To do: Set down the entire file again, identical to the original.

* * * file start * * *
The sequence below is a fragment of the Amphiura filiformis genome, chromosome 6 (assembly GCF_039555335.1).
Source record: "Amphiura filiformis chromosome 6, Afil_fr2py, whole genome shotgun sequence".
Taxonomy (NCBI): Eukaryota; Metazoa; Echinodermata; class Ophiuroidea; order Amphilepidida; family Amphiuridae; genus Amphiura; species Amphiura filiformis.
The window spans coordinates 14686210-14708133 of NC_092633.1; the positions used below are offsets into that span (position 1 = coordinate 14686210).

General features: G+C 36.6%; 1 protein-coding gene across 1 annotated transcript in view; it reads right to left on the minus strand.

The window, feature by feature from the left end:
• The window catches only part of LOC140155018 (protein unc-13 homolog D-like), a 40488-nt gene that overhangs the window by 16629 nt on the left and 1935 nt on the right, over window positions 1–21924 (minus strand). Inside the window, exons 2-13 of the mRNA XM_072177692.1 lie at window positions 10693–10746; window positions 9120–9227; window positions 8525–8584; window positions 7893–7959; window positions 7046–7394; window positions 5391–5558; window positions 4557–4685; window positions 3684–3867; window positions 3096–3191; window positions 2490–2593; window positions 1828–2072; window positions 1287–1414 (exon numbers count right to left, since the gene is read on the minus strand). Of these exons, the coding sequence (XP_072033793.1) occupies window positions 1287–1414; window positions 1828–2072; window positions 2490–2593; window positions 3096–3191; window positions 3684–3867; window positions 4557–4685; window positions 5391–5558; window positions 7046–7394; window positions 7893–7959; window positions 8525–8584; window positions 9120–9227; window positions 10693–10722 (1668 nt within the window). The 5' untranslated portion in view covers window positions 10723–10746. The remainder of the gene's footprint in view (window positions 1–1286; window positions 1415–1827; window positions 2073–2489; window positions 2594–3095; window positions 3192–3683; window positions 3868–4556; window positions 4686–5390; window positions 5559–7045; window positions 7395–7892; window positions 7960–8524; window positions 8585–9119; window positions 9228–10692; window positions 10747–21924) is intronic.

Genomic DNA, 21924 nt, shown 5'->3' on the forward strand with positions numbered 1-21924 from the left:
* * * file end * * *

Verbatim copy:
The sequence below is a fragment of the Amphiura filiformis genome, chromosome 6 (assembly GCF_039555335.1).
Source record: "Amphiura filiformis chromosome 6, Afil_fr2py, whole genome shotgun sequence".
Taxonomy (NCBI): Eukaryota; Metazoa; Echinodermata; class Ophiuroidea; order Amphilepidida; family Amphiuridae; genus Amphiura; species Amphiura filiformis.
The window spans coordinates 14686210-14708133 of NC_092633.1; the positions used below are offsets into that span (position 1 = coordinate 14686210).

General features: G+C 36.6%; 1 protein-coding gene across 1 annotated transcript in view; it reads right to left on the minus strand.

The window, feature by feature from the left end:
• The window catches only part of LOC140155018 (protein unc-13 homolog D-like), a 40488-nt gene that overhangs the window by 16629 nt on the left and 1935 nt on the right, over window positions 1–21924 (minus strand). Inside the window, exons 2-13 of the mRNA XM_072177692.1 lie at window positions 10693–10746; window positions 9120–9227; window positions 8525–8584; window positions 7893–7959; window positions 7046–7394; window positions 5391–5558; window positions 4557–4685; window positions 3684–3867; window positions 3096–3191; window positions 2490–2593; window positions 1828–2072; window positions 1287–1414 (exon numbers count right to left, since the gene is read on the minus strand). Of these exons, the coding sequence (XP_072033793.1) occupies window positions 1287–1414; window positions 1828–2072; window positions 2490–2593; window positions 3096–3191; window positions 3684–3867; window positions 4557–4685; window positions 5391–5558; window positions 7046–7394; window positions 7893–7959; window positions 8525–8584; window positions 9120–9227; window positions 10693–10722 (1668 nt within the window). The 5' untranslated portion in view covers window positions 10723–10746. The remainder of the gene's footprint in view (window positions 1–1286; window positions 1415–1827; window positions 2073–2489; window positions 2594–3095; window positions 3192–3683; window positions 3868–4556; window positions 4686–5390; window positions 5559–7045; window positions 7395–7892; window positions 7960–8524; window positions 8585–9119; window positions 9228–10692; window positions 10747–21924) is intronic.

Genomic DNA, 21924 nt, shown 5'->3' on the forward strand with positions numbered 1-21924 from the left: